Saudi Arabia’s inner dynamics: regime, oil and people


  • Carl-Adam Lindros

Publish date: 2014-06-23

Report number: FOI-R--3891--SE

Pages: 62

Written in: Swedish


  • Saudi Arabia
  • Al Saud
  • petrostate
  • oil-dependency
  • young population
  • growing expenditures
  • declining exports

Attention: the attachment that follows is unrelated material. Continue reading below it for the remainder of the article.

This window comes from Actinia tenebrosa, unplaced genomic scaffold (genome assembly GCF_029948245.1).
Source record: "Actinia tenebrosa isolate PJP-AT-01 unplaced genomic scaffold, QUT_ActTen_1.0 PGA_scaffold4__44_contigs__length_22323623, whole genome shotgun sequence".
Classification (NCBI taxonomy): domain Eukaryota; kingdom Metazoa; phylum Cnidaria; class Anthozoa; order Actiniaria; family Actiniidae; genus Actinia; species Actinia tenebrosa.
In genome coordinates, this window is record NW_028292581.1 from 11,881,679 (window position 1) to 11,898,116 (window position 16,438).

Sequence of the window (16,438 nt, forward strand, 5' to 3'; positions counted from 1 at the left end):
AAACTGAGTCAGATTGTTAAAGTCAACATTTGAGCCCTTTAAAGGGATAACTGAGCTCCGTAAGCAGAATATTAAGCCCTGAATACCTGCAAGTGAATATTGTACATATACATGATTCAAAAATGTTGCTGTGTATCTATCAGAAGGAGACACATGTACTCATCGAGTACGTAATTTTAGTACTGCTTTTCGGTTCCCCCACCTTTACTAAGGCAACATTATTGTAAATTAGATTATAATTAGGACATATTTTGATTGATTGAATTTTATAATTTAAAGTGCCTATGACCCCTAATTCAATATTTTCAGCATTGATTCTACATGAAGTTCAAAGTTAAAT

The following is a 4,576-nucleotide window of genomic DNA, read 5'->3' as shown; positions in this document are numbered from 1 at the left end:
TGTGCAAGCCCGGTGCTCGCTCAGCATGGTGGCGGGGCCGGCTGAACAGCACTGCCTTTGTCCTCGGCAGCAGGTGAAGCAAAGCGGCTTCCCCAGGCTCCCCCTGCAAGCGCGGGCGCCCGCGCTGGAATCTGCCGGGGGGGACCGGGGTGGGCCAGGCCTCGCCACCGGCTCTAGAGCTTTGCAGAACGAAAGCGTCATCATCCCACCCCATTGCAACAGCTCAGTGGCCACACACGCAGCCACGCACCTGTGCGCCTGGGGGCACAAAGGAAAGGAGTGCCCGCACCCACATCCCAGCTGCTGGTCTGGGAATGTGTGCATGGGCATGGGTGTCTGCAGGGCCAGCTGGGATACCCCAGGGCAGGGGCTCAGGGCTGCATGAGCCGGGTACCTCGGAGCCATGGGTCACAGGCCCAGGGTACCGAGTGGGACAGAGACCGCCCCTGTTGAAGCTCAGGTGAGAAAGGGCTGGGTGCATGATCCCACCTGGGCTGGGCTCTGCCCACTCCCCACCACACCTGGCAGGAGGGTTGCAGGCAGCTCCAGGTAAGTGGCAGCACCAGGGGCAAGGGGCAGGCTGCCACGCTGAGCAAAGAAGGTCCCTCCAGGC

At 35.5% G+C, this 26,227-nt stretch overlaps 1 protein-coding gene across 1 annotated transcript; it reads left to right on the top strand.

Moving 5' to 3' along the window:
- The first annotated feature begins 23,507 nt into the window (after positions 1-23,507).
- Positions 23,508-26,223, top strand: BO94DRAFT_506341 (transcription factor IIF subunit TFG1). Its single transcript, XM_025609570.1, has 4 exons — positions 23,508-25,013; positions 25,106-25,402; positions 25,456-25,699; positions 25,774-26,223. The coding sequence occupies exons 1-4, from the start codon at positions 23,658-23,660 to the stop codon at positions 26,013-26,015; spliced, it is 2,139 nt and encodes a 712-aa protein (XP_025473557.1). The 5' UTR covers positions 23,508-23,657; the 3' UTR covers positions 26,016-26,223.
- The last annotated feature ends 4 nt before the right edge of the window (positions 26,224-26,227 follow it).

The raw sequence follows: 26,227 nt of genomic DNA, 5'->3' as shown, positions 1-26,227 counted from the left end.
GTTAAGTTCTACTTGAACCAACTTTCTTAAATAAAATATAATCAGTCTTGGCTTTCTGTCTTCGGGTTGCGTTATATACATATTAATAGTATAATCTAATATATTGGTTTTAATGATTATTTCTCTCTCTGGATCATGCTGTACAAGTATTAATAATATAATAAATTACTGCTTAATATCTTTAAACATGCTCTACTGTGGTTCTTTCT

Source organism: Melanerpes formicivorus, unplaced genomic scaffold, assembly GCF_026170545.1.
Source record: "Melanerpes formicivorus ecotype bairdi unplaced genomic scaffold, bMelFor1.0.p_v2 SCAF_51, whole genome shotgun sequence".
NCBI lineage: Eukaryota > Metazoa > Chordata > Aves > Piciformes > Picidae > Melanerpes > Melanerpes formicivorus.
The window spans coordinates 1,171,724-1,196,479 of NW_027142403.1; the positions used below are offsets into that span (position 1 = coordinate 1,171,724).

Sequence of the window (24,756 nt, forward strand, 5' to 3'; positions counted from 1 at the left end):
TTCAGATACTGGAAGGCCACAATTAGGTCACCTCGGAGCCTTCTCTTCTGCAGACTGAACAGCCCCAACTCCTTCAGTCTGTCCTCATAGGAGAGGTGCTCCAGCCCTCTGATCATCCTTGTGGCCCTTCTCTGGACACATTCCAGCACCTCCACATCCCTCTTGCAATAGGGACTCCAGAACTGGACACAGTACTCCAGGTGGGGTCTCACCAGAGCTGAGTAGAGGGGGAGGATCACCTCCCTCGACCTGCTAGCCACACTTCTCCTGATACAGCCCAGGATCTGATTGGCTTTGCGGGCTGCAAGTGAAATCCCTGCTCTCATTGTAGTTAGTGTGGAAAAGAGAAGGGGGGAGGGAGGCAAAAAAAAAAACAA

The House of Saud has ruled Saudi Arabia with absolute power since its unification in 1932, but the regime has been faced with burgeoning opposition in recent years. The issue stems from several different factors. Today circa 70 % of the population is 30 years or younger, and despite the country's oil wealth many citizens are socially gridlocked, and poor, and they lack education and work. For the regime the greatest challenge has become remaining in power through increasing concessions to the people. Therefore the regime has been forced to strike a balance between modern and conservative reforms as a way to regain loyalty and respect. The regime also tries to buy control with the oil money, by for example funding welfare benefits and stimulus packages. These actions have led to an increasing dependency on oil and despite efforts in economic diversification, 80-90 % of Saudi Arabia's income is still oil-related. Eventually this is likely to become a serious issue as the country faces an increasing domestic consumption of oil, while the oil available for extraction is decreasing. To maintain a high level of spending Saudi Arabia will be forced to compensate for the lower production of barrels by raising the price. The increase in oil prices has led to an international backlash for Saudi Arabia as it makes other energy assets more profitable in comparison (for example renewable energy as well as more expensive natural resources). If this development continues the Saudi Arabian oil assets will lose value which in turn could cripple the financial possibilities for the country. The regime risks facing a problematic future if Saudi Arabia fails to create economic activities which can diversify the economy. The economic activities must also be able to finance the investments for the young and demanding population which have an increasing consciousness about the current situation in the country.